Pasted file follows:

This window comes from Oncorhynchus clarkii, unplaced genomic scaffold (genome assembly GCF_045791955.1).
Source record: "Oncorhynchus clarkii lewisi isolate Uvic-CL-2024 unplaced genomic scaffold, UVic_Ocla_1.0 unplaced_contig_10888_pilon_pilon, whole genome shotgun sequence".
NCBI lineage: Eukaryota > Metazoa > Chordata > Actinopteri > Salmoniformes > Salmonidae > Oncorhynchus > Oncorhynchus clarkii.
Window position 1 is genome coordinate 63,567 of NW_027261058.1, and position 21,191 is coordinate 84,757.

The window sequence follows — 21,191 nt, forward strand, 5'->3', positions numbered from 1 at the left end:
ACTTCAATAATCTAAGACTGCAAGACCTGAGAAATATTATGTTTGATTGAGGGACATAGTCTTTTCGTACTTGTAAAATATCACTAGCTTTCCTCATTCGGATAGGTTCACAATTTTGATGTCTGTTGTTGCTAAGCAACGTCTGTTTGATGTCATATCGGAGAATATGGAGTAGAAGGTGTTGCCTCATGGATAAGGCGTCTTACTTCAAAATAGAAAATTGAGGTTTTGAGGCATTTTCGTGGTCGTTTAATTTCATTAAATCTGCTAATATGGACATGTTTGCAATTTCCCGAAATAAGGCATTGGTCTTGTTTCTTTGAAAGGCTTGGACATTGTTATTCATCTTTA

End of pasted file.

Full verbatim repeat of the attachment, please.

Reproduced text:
This window comes from Oncorhynchus clarkii, unplaced genomic scaffold (genome assembly GCF_045791955.1).
Source record: "Oncorhynchus clarkii lewisi isolate Uvic-CL-2024 unplaced genomic scaffold, UVic_Ocla_1.0 unplaced_contig_10888_pilon_pilon, whole genome shotgun sequence".
NCBI lineage: Eukaryota > Metazoa > Chordata > Actinopteri > Salmoniformes > Salmonidae > Oncorhynchus > Oncorhynchus clarkii.
Window position 1 is genome coordinate 63,567 of NW_027261058.1, and position 21,191 is coordinate 84,757.

The window sequence follows — 21,191 nt, forward strand, 5'->3', positions numbered from 1 at the left end:
ACTTCAATAATCTAAGACTGCAAGACCTGAGAAATATTATGTTTGATTGAGGGACATAGTCTTTTCGTACTTGTAAAATATCACTAGCTTTCCTCATTCGGATAGGTTCACAATTTTGATGTCTGTTGTTGCTAAGCAACGTCTGTTTGATGTCATATCGGAGAATATGGAGTAGAAGGTGTTGCCTCATGGATAAGGCGTCTTACTTCAAAATAGAAAATTGAGGTTTTGAGGCATTTTCGTGGTCGTTTAATTTCATTAAATCTGCTAATATGGACATGTTTGCAATTTCCCGAAATAAGGCATTGGTCTTGTTTCTTTGAAAGGCTTGGACATTGTTATTCATCTTTA